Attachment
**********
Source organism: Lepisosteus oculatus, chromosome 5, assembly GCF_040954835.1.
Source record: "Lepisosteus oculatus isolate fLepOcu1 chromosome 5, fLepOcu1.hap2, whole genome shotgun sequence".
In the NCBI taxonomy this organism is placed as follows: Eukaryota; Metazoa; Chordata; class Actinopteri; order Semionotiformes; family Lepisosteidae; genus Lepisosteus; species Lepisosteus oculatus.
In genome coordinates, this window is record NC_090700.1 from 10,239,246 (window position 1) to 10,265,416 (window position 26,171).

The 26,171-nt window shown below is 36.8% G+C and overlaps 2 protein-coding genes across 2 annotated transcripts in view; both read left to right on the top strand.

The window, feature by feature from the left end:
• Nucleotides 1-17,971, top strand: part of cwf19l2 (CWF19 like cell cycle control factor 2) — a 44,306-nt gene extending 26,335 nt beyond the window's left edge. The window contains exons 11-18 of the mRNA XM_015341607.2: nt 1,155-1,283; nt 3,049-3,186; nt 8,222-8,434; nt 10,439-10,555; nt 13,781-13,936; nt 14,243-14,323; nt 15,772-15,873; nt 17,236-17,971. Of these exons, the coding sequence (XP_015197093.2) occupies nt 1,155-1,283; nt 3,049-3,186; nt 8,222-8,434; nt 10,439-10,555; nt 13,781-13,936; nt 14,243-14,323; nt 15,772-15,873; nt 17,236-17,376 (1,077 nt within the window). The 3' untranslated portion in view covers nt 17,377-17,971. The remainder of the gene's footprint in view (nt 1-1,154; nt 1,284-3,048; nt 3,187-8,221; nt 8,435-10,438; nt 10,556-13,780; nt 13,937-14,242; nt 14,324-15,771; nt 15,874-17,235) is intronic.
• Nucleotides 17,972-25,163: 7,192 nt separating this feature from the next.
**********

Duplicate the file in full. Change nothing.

Source organism: Lepisosteus oculatus, chromosome 5, assembly GCF_040954835.1.
Source record: "Lepisosteus oculatus isolate fLepOcu1 chromosome 5, fLepOcu1.hap2, whole genome shotgun sequence".
In the NCBI taxonomy this organism is placed as follows: Eukaryota; Metazoa; Chordata; class Actinopteri; order Semionotiformes; family Lepisosteidae; genus Lepisosteus; species Lepisosteus oculatus.
In genome coordinates, this window is record NC_090700.1 from 10,239,246 (window position 1) to 10,265,416 (window position 26,171).

The 26,171-nt window shown below is 36.8% G+C and overlaps 2 protein-coding genes across 2 annotated transcripts in view; both read left to right on the top strand.

The window, feature by feature from the left end:
• Nucleotides 1-17,971, top strand: part of cwf19l2 (CWF19 like cell cycle control factor 2) — a 44,306-nt gene extending 26,335 nt beyond the window's left edge. The window contains exons 11-18 of the mRNA XM_015341607.2: nt 1,155-1,283; nt 3,049-3,186; nt 8,222-8,434; nt 10,439-10,555; nt 13,781-13,936; nt 14,243-14,323; nt 15,772-15,873; nt 17,236-17,971. Of these exons, the coding sequence (XP_015197093.2) occupies nt 1,155-1,283; nt 3,049-3,186; nt 8,222-8,434; nt 10,439-10,555; nt 13,781-13,936; nt 14,243-14,323; nt 15,772-15,873; nt 17,236-17,376 (1,077 nt within the window). The 3' untranslated portion in view covers nt 17,377-17,971. The remainder of the gene's footprint in view (nt 1-1,154; nt 1,284-3,048; nt 3,187-8,221; nt 8,435-10,438; nt 10,556-13,780; nt 13,937-14,242; nt 14,324-15,771; nt 15,874-17,235) is intronic.
• Nucleotides 17,972-25,163: 7,192 nt separating this feature from the next.